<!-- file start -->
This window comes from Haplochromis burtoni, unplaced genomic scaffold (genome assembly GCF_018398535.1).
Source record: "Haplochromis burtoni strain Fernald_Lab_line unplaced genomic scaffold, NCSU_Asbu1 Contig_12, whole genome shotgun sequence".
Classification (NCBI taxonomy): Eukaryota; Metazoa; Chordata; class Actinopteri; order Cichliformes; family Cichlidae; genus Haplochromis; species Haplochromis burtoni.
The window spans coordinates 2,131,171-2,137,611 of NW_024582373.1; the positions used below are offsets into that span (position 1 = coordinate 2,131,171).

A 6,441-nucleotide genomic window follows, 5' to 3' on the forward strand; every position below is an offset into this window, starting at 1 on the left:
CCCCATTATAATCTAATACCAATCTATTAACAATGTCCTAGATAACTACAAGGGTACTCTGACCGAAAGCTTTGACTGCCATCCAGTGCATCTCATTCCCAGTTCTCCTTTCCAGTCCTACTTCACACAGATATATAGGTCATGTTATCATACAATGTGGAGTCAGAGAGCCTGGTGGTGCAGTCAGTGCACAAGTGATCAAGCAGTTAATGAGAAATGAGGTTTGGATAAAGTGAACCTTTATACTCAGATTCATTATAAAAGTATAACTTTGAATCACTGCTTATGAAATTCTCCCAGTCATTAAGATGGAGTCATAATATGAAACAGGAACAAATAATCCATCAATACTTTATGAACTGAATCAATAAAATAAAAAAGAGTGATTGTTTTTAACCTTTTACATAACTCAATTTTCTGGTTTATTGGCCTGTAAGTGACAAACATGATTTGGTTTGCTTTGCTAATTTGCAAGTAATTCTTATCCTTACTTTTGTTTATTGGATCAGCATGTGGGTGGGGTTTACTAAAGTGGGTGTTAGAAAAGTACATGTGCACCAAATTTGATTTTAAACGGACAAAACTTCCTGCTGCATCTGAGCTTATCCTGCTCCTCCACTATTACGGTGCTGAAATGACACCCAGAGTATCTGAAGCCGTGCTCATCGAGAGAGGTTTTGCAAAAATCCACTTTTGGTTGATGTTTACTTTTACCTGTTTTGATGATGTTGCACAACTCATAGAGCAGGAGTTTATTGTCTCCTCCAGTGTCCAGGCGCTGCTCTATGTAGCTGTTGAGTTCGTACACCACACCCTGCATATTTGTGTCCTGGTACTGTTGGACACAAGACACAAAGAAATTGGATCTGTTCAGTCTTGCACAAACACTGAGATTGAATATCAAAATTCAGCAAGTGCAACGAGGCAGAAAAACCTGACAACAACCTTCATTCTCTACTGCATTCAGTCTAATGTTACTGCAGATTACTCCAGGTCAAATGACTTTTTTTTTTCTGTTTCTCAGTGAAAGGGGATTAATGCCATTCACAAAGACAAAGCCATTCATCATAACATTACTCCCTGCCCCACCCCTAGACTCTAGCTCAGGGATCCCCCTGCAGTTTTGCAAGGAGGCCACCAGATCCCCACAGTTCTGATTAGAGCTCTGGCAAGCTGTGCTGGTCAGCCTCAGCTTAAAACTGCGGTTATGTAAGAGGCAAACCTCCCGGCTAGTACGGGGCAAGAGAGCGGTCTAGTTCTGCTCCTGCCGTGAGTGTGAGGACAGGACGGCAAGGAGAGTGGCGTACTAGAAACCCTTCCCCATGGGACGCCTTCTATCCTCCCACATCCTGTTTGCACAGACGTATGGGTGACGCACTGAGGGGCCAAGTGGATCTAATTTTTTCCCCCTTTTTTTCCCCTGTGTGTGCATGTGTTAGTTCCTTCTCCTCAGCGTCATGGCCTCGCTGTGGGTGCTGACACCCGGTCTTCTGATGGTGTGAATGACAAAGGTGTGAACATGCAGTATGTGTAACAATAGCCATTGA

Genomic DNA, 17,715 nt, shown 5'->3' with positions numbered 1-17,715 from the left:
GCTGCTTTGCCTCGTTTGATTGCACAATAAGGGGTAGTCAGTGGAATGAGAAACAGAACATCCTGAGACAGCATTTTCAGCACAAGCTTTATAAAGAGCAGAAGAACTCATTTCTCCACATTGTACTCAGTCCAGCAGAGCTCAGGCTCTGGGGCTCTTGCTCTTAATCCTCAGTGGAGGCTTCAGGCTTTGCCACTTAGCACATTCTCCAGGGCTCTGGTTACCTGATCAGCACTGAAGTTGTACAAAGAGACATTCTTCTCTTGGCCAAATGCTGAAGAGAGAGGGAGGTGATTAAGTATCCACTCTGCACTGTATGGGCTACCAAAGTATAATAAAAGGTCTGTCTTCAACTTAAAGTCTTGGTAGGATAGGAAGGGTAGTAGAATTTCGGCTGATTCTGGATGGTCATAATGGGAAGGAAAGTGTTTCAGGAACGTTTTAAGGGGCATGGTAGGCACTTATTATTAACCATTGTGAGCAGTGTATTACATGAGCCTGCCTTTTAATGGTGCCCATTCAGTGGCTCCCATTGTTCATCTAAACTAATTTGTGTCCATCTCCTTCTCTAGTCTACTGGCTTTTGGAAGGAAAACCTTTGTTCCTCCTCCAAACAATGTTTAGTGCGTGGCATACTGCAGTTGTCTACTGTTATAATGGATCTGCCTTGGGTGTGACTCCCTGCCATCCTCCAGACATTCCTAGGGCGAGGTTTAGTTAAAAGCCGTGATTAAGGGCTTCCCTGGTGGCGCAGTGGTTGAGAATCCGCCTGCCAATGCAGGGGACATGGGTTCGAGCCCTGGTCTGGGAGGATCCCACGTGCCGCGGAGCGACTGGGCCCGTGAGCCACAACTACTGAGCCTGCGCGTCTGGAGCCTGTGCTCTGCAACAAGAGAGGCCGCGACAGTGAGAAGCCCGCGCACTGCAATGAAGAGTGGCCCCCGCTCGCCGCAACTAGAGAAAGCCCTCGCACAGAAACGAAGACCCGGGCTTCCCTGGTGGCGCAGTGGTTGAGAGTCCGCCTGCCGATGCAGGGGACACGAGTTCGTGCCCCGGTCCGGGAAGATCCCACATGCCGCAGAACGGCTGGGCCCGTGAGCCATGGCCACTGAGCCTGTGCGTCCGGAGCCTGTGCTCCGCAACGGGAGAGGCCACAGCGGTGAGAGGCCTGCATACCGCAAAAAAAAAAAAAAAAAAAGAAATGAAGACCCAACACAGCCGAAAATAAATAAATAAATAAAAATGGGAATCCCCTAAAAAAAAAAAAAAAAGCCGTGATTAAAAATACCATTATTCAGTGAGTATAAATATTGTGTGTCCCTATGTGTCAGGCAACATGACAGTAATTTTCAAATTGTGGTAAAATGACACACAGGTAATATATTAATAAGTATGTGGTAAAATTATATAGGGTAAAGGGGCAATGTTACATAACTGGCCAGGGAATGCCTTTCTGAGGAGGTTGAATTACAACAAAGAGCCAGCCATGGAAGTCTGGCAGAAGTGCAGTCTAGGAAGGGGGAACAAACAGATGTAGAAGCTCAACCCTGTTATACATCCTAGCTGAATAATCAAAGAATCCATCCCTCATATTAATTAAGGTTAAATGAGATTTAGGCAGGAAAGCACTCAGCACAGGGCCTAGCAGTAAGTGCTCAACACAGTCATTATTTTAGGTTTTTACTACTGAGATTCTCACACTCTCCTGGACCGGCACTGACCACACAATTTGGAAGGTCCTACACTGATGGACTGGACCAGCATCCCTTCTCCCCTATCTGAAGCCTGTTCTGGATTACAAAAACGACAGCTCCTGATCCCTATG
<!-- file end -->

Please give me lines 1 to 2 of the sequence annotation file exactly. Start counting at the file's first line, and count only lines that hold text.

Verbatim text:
This window comes from Haplochromis burtoni, unplaced genomic scaffold (genome assembly GCF_018398535.1).
Source record: "Haplochromis burtoni strain Fernald_Lab_line unplaced genomic scaffold, NCSU_Asbu1 Contig_12, whole genome shotgun sequence".